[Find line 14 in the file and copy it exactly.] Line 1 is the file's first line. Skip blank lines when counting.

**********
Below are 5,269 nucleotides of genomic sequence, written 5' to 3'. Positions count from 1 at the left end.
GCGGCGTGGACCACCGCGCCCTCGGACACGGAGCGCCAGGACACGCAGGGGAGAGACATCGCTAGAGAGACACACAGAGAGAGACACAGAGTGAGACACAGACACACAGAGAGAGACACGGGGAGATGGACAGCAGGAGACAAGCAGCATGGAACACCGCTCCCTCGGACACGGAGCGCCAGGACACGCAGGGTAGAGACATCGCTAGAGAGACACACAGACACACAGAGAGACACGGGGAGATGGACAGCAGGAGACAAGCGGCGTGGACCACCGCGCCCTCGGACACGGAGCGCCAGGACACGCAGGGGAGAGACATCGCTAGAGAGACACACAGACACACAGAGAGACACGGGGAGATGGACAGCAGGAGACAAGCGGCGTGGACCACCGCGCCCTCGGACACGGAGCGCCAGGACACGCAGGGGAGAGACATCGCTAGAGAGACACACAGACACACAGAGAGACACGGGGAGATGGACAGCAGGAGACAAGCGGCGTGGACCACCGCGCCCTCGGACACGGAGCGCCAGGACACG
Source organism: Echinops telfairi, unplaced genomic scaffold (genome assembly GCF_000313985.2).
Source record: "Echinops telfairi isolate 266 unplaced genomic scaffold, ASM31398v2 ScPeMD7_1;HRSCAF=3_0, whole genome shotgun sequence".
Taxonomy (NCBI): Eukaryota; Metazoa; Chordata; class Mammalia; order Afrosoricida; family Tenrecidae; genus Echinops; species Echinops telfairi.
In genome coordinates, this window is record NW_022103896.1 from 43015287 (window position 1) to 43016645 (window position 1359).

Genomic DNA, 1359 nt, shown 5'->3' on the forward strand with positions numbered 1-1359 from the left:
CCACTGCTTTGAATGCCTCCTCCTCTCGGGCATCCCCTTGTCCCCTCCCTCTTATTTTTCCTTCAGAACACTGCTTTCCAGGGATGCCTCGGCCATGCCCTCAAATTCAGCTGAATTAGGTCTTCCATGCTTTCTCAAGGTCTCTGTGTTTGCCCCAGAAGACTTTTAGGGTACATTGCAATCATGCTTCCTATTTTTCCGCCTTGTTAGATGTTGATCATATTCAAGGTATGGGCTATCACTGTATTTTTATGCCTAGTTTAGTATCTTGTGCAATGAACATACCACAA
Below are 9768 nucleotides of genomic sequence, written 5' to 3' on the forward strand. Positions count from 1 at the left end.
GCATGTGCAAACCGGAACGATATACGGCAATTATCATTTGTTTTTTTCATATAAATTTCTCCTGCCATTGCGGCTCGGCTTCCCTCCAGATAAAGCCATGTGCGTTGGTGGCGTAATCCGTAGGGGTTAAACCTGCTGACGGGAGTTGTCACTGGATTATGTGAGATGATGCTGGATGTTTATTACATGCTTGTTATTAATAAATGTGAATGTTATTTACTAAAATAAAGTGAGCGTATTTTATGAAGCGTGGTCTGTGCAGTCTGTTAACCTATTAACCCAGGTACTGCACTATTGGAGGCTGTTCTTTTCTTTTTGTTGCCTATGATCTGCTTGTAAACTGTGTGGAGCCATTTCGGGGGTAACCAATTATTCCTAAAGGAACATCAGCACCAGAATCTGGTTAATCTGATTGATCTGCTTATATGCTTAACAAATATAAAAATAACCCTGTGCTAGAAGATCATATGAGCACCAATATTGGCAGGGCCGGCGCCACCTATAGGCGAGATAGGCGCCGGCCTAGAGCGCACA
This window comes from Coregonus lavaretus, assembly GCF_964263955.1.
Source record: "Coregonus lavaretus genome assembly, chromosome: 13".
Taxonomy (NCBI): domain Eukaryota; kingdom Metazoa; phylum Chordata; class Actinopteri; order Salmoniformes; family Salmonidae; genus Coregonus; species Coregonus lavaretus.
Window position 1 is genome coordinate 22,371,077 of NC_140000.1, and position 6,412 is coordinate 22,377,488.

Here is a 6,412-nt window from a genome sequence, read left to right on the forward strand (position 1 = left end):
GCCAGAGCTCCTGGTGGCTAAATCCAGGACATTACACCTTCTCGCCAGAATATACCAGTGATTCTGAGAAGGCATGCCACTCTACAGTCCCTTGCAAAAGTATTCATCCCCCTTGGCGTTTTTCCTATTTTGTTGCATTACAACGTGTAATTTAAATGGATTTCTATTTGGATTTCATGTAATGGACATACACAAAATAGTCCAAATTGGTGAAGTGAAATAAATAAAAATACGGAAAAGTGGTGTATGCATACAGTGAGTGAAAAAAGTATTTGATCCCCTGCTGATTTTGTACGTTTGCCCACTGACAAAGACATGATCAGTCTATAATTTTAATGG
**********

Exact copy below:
Window position 1 is genome coordinate 22,371,077 of NC_140000.1, and position 6,412 is coordinate 22,377,488.